Population growth and fossil fuel use, seen on a time-scale of several thousand years. The dots are population estimates in millions from the US Census Bureau. Fossil fuel use appears as a spike-like curve, rising from almost nothing to a high value, and then falling again to almost nothing in the space of a few centuries. When the two curves are plotted together, the explosive rise of global population is seen to be simultaneous with, and perhaps partially driven by, the rise of fossil fuel use. This raises the question of whether the world’s population is headed for a crash when the fossil fuel era has ended Optimum population in the long-term future What is the optimum population of the world? It is certainly not the maximum number that can be squeezed onto the globe by eradicating every species of plant and animal that cannot be eaten. The optimum global population is one that can be supported in comfort, equality and dignity – and with respect for the environment. Read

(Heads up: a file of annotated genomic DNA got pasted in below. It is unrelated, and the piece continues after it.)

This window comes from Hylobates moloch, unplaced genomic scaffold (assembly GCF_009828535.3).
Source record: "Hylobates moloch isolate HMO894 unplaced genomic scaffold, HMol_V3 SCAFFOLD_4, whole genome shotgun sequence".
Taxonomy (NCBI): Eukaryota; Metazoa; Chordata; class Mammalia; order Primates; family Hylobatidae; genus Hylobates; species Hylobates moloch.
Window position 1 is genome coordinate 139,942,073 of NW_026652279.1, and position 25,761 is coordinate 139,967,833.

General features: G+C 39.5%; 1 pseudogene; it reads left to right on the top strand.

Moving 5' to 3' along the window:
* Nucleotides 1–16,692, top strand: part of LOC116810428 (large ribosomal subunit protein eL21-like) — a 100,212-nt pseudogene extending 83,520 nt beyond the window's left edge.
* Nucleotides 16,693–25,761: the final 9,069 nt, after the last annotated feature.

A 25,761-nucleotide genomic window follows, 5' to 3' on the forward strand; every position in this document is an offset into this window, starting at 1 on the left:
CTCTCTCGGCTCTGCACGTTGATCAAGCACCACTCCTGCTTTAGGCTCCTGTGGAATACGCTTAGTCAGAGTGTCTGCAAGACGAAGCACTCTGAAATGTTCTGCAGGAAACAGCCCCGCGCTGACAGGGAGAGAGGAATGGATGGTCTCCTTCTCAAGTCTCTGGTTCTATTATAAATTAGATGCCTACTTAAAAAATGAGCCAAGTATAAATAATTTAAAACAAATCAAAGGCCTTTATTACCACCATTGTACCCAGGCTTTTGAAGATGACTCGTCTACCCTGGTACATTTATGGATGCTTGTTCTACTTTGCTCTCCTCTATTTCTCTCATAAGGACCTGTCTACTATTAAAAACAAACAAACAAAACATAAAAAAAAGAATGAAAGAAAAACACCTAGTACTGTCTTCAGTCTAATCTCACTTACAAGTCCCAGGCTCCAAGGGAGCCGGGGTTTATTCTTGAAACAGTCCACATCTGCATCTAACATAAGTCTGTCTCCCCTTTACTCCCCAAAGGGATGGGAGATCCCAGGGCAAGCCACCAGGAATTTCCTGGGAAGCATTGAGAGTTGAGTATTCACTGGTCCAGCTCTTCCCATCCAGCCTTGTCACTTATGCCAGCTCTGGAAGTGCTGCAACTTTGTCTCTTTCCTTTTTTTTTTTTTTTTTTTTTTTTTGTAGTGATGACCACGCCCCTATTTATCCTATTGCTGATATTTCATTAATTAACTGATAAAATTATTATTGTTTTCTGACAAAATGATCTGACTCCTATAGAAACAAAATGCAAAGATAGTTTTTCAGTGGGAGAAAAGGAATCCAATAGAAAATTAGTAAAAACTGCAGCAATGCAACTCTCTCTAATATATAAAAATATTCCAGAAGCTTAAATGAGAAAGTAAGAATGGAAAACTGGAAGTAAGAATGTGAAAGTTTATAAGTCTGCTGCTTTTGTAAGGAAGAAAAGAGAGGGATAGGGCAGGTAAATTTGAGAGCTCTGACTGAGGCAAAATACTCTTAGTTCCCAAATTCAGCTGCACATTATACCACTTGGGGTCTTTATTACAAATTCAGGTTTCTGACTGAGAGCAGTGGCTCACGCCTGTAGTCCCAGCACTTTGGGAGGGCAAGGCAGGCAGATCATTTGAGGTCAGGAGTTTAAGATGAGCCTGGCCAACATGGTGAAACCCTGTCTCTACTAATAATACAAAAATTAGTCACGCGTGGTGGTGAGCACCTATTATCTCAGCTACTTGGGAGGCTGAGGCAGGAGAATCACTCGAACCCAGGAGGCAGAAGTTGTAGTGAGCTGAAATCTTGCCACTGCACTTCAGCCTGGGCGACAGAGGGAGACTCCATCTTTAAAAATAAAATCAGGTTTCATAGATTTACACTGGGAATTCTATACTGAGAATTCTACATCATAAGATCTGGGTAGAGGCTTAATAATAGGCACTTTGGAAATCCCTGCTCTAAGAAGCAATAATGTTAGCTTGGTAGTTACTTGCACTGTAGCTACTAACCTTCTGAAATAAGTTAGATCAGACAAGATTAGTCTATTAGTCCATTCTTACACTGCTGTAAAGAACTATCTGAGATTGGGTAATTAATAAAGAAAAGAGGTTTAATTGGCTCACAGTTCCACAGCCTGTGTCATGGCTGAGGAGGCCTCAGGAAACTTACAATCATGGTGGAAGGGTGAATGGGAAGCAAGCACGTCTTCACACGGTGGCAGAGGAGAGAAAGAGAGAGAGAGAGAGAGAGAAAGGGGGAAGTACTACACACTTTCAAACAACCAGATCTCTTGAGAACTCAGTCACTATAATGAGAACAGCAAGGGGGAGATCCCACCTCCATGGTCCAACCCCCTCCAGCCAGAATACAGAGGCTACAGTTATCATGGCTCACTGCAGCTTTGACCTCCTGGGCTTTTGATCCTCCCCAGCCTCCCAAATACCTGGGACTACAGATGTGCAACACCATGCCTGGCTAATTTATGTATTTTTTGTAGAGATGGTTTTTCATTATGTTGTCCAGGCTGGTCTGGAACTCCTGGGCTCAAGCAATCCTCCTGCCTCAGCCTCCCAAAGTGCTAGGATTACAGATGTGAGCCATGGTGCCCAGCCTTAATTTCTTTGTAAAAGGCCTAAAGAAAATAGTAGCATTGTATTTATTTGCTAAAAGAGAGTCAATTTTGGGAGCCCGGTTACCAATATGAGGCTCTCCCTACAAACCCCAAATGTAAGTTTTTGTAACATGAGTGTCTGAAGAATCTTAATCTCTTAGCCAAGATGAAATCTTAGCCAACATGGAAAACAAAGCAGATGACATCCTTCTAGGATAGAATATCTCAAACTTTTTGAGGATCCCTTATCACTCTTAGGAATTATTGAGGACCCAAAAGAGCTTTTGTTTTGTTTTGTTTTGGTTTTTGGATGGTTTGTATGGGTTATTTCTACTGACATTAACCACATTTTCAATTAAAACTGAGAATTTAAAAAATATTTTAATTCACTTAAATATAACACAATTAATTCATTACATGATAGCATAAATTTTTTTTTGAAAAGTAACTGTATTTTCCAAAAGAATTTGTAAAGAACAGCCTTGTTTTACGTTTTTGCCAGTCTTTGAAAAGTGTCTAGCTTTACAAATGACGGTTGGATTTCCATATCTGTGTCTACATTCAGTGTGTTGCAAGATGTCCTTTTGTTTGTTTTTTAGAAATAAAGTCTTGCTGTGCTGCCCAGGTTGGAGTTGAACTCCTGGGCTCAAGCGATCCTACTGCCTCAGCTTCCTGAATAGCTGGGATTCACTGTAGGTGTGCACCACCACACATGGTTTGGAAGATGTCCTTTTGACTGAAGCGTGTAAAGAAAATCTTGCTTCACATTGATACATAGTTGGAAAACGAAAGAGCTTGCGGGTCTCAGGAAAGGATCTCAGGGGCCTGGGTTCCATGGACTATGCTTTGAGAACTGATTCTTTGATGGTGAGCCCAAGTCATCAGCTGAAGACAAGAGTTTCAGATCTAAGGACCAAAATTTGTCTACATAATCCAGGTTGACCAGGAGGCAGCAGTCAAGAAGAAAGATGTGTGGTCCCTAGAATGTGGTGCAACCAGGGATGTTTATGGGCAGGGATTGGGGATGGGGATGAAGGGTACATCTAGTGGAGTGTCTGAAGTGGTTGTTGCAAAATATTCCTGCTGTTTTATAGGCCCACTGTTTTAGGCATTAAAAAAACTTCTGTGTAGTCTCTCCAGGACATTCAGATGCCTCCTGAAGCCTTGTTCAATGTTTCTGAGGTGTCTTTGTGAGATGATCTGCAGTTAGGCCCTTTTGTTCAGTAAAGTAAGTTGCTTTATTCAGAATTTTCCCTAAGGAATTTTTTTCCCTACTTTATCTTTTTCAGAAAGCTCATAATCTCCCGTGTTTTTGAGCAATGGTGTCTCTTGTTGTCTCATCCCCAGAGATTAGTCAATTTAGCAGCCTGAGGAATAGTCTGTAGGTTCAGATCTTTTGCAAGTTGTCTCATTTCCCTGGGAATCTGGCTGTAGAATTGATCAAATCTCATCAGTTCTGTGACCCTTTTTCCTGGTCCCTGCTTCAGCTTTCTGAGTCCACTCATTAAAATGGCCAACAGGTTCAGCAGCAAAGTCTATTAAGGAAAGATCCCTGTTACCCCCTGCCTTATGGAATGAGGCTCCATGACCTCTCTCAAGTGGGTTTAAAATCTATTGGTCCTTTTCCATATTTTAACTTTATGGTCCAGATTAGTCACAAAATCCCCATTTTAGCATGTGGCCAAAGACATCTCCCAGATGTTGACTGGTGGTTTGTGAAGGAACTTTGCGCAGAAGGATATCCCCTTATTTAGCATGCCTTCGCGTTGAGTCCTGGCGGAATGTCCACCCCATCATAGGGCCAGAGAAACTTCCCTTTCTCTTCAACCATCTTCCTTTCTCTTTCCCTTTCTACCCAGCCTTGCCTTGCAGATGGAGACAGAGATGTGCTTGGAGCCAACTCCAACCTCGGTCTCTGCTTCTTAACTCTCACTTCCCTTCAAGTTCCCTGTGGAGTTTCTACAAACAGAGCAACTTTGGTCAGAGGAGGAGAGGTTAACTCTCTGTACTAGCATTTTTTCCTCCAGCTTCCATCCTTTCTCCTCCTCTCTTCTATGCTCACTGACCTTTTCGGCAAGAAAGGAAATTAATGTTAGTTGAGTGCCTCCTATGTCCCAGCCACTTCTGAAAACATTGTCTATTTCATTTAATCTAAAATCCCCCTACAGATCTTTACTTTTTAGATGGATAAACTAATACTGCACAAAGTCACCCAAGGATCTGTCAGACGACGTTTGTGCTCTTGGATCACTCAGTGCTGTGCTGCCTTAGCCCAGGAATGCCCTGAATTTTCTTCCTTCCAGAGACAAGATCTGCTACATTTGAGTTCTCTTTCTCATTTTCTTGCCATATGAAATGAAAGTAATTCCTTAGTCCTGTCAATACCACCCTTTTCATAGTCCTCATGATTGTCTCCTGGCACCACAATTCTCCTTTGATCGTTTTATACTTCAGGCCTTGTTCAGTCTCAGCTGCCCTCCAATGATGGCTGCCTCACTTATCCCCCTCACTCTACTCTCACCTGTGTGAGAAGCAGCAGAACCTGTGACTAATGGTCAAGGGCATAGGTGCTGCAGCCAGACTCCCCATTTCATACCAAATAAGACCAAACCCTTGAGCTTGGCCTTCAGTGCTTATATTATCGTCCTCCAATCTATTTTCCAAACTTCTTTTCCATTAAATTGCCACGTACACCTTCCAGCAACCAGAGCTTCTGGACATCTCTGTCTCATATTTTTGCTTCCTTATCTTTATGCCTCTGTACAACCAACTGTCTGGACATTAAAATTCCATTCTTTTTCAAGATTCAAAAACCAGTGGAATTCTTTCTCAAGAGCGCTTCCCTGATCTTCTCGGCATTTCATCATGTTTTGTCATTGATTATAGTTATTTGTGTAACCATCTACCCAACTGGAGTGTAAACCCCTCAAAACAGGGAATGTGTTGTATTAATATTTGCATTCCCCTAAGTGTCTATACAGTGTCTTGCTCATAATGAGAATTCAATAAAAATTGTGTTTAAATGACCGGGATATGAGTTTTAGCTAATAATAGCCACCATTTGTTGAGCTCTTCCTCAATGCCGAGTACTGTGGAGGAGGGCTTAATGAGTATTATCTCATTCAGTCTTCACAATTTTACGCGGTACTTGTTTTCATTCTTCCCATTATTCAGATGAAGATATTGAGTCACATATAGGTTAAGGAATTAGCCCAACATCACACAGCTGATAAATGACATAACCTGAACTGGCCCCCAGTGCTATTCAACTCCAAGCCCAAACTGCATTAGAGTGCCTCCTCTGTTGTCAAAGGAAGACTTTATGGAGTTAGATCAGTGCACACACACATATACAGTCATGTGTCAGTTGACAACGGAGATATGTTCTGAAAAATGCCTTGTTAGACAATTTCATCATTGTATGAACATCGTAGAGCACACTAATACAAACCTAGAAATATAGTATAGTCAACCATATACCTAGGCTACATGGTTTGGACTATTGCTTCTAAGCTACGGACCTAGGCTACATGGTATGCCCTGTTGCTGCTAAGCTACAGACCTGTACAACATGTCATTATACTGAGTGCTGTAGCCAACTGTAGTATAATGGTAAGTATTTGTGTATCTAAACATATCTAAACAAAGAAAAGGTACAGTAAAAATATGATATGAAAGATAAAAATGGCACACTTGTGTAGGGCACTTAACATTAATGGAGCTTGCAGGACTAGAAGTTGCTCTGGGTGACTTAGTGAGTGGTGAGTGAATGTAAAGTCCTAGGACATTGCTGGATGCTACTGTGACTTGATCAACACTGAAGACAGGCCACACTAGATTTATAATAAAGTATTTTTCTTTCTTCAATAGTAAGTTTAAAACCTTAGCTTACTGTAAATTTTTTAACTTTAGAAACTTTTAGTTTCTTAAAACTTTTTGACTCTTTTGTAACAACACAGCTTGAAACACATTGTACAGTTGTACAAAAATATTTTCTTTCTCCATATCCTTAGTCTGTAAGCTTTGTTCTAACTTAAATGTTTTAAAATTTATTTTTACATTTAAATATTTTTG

Updates on China's currency moves, UK'S Corbyn like US Sanders, adjuncts unionize, Pepsi and Coke offer self-serving health advice, Rand Paul's misunderstanding of economics. We answer questions about what happened to US real wages from 1974 to 2014. We analyze why no consensus about global warming, what are toxic effects of rising inequality, and role of psychologists in advertising.